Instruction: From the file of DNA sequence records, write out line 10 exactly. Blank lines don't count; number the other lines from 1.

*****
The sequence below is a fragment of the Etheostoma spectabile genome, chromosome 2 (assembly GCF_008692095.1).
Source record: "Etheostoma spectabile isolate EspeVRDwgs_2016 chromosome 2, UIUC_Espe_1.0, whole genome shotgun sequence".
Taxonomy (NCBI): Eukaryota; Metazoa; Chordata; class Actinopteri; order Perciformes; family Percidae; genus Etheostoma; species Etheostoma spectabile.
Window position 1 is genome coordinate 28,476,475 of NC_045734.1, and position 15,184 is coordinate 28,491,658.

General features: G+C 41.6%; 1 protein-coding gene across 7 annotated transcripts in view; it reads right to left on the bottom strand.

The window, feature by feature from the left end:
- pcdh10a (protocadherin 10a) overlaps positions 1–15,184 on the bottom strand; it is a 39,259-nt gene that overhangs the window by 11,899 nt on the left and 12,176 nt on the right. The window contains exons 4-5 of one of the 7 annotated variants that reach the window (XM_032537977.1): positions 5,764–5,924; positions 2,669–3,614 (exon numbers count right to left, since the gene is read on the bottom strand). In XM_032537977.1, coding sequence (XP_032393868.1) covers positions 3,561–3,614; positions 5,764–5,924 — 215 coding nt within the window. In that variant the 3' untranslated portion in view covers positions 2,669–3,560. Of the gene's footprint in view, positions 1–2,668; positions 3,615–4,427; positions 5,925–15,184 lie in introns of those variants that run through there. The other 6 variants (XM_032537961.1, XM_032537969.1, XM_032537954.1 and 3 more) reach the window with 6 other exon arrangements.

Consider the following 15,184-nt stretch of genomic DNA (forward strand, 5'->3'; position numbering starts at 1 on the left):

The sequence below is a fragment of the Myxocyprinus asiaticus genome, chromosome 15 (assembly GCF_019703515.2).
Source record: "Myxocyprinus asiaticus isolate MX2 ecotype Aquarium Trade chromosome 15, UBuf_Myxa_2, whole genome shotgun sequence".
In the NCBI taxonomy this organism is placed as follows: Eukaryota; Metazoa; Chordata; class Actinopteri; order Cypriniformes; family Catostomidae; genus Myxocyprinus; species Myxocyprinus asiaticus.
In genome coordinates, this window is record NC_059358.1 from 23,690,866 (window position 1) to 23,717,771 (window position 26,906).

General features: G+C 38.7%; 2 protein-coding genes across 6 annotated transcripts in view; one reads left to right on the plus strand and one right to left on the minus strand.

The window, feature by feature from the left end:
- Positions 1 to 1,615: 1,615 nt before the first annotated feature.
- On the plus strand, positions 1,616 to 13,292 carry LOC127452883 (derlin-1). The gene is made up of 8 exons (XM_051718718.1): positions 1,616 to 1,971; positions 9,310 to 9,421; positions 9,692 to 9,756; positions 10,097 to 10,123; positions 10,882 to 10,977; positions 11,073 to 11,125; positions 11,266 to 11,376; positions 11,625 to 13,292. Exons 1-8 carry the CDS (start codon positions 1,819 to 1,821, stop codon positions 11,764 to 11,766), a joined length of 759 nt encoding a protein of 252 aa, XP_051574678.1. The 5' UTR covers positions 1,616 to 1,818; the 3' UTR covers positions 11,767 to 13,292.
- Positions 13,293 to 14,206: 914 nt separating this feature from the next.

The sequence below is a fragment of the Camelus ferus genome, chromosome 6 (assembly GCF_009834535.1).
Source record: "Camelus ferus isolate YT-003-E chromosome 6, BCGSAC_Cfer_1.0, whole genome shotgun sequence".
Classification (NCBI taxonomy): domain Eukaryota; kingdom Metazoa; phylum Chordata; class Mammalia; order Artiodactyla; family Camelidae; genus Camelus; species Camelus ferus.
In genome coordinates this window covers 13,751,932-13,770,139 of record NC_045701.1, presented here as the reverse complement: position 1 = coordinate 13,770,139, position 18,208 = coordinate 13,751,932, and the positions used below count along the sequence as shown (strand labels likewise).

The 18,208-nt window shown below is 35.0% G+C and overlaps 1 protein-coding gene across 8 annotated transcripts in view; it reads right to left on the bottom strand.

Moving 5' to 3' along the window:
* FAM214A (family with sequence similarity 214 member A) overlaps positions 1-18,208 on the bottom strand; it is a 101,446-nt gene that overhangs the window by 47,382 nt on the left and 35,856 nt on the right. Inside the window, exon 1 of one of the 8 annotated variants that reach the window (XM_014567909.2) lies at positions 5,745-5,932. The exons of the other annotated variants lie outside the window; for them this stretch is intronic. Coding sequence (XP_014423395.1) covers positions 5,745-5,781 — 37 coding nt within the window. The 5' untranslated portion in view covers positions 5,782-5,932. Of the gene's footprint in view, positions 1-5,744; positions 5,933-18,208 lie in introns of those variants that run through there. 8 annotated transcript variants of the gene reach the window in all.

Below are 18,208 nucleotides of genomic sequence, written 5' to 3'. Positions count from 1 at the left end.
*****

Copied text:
Source record: "Myxocyprinus asiaticus isolate MX2 ecotype Aquarium Trade chromosome 15, UBuf_Myxa_2, whole genome shotgun sequence".